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Humor is just another defense against the universe. - Mel Brooks
Can we talk…about Joan Rivers? Because it’s hard to deny she has a penchant for controversial humor. Actually, as we know it, humor is the ability to be comic, provide laughter. That’s never been a problem for Rivers; she’s funny. It’s the subject matter of her jokes that are, in part thanks to the media’s attention, up for debate as to whether or not they are funny. There lies the problem: dissecting her jokes to decide whether or not they’re offensive. In theory, anything can be funny. Jokes are a way of laughing about things that may be difficult, real, and or troubling. Or they can be an outlandish statement that’s an obvious lie designed to make you laugh. To quote Paul Provenza, that’s what Joan does: “challenge authority, question prevailing attitudes and mores, and tap specifically into perspectives that are not necessarily ‘acceptable’ to voice." Not everyone digests them as they were intended but that’s not her problem nor should it be. And here’s why.
Lately she has made some jokes about President Obama being gay and Michelle Obama being a “tranny.” At worst, they were in bad taste, but clearly jokes. Almost instantly she was labeled a “racist,” a “homophobe” and “transphobic.” Which is rather unnecessary considering this woman has the status of a gay icon. It so simple and naive to condense Joan’s jokes and translate them to equate her being racist, homophobic, any-group-she-may-have-offended-ist. She’s hardly that. Would a racist have two African-American assistants? Would a homophobic person have an openly gay co-worker or accept being Grand marshal at pride?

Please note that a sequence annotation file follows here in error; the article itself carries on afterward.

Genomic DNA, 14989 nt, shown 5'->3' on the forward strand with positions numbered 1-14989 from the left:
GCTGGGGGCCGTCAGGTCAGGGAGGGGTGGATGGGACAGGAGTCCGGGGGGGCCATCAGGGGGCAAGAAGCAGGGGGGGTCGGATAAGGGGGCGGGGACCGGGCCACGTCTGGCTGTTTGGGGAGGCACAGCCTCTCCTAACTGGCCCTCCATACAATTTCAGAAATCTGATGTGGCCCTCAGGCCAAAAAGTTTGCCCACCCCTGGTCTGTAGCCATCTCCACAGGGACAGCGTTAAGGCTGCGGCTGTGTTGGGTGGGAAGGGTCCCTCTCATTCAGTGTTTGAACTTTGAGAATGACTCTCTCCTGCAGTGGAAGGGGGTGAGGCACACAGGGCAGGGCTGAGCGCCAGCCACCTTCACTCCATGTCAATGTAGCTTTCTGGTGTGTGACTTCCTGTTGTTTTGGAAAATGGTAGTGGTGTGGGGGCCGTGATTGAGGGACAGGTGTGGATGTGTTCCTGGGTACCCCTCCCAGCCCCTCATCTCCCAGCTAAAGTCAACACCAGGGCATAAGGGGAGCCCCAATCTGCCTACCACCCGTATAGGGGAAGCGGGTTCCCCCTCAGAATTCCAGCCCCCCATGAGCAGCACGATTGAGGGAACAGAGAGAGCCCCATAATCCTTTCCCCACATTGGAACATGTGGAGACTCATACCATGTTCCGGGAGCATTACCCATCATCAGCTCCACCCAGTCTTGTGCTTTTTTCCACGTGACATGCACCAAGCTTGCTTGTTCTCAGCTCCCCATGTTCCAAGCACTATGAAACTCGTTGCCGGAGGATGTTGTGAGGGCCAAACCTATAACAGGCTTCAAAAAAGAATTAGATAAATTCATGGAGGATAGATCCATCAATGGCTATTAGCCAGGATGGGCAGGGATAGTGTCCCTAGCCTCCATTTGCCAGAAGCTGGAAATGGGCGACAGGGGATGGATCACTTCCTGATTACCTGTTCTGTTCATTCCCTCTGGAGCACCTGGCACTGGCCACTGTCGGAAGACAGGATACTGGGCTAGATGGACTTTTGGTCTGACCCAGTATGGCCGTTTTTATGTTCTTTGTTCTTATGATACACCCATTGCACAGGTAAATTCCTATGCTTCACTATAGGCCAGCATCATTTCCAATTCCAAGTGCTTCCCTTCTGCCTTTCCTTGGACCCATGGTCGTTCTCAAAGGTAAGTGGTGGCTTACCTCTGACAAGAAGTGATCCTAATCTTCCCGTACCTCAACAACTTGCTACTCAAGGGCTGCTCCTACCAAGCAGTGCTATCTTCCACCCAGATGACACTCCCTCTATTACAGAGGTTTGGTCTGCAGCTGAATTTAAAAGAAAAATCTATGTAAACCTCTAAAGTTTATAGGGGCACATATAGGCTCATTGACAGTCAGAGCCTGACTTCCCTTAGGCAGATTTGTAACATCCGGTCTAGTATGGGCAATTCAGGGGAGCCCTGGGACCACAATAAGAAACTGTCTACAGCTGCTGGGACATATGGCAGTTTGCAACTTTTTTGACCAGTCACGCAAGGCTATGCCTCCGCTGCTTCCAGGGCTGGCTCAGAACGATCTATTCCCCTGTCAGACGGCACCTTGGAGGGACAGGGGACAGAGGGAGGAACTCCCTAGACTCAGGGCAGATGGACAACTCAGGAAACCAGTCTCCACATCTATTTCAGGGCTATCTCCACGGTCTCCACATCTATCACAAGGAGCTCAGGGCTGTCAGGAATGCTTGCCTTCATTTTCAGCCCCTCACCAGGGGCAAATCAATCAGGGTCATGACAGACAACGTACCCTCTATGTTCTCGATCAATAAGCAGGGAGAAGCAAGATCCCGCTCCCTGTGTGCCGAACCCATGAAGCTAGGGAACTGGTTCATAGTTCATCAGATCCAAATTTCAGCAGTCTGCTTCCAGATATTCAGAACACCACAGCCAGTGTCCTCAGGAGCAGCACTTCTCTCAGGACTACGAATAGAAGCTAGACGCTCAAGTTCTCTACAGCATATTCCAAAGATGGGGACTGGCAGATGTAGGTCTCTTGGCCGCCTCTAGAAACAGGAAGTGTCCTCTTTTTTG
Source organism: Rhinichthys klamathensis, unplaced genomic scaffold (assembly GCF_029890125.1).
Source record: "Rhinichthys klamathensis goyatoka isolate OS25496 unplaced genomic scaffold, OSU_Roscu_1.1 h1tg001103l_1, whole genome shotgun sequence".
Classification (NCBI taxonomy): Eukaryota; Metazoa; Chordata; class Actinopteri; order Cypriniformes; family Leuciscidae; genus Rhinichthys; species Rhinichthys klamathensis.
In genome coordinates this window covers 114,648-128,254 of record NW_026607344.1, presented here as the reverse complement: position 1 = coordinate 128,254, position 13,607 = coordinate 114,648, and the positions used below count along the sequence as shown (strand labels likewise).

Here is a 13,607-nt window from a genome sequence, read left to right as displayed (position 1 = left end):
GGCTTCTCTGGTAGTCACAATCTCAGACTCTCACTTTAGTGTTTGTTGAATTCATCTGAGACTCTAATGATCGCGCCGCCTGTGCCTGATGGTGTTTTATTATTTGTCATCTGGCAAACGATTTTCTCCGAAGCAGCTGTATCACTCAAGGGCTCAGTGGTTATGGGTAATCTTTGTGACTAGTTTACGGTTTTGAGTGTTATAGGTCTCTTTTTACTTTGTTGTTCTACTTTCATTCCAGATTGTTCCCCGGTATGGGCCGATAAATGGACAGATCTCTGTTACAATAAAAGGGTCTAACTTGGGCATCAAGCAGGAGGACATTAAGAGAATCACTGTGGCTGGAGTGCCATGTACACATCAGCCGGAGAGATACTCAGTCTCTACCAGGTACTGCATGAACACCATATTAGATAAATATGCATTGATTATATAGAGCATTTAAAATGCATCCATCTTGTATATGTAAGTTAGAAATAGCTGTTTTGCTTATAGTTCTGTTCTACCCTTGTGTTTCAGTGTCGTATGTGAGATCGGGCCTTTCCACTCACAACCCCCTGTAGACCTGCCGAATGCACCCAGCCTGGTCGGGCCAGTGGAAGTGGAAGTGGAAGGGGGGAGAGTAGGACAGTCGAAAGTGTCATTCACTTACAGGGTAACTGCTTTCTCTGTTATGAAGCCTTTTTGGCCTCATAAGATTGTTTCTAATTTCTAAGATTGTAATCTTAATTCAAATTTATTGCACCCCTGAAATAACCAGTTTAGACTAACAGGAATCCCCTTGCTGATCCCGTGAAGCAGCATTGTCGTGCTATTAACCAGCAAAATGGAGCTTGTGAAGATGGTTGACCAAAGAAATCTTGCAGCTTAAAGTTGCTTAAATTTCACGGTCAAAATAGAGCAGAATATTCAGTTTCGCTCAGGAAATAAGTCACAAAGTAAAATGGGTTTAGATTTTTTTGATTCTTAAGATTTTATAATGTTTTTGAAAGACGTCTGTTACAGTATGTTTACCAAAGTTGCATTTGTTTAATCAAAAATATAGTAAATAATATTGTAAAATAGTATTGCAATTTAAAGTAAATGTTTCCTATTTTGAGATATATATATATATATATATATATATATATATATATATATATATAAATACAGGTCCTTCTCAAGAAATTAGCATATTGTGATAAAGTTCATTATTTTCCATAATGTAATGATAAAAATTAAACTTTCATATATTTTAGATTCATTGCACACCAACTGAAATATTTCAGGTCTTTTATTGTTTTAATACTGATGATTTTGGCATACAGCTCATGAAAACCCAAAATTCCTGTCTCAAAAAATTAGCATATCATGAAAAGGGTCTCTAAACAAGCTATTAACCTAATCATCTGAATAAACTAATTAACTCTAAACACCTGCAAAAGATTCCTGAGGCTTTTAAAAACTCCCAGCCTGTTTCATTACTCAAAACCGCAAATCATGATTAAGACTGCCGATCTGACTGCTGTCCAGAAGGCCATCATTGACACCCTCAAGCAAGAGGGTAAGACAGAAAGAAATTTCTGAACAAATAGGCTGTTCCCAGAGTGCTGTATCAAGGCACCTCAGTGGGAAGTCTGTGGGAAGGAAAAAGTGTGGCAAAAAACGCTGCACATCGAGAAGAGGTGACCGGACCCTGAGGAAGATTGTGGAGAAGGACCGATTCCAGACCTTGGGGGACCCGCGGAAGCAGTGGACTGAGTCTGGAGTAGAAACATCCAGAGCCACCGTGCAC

Now, in this era of social justice blogs, it appears comedy should almost not exist because everything must be politically correct. A lot of what Joan has said gets taken seriously, as if she is some evil old lady who is plotting the demise of a social group. Newsflash: she is not, she is doing her profession. When she made a bold statement saying certain Palestinians, those who stay back after being told to evacuate, “deserved to be dead,” it was presented as if she only wished death on them. A few, namely users on this site, are foolishly saying that her medically induced coma was karmic. They call her vile, awful, a plastic surgery nightmare. And you know what, she would be the first to make fun of herself for all those things. She wouldn’t care, as long as she got a laugh. But what does that make the people who are now relishing in Joan’s current condition? Aren’t they the same type of people they claim she is (only worse because they’re not joking)?
My point in writing this isn’t to defend Rivers’ comments, some which I have found to be funny, others not so much. That’s how comedy works: material is tested, if it works it resonates well, and if not, then it’s the opposite. Although I will say, to better understand who Joan Rivers is, watch Joan Rivers: A Piece of Work. (It’s a rare, vulnerable look at the mind of comic, and how constant work is the only option in an industry that spits out the elder players.) My point is to remind people that comedy is not intended to be taken seriously. Comedians aren’t these villains waiting to plot against humanity. They’re not some poisonous group waiting to offend or inflict pain on others. (That’s what politicians are for. Just kidding. Sort of.) Comedians are artists who use humor, a “defense against the universe," to make tragedy into comedy.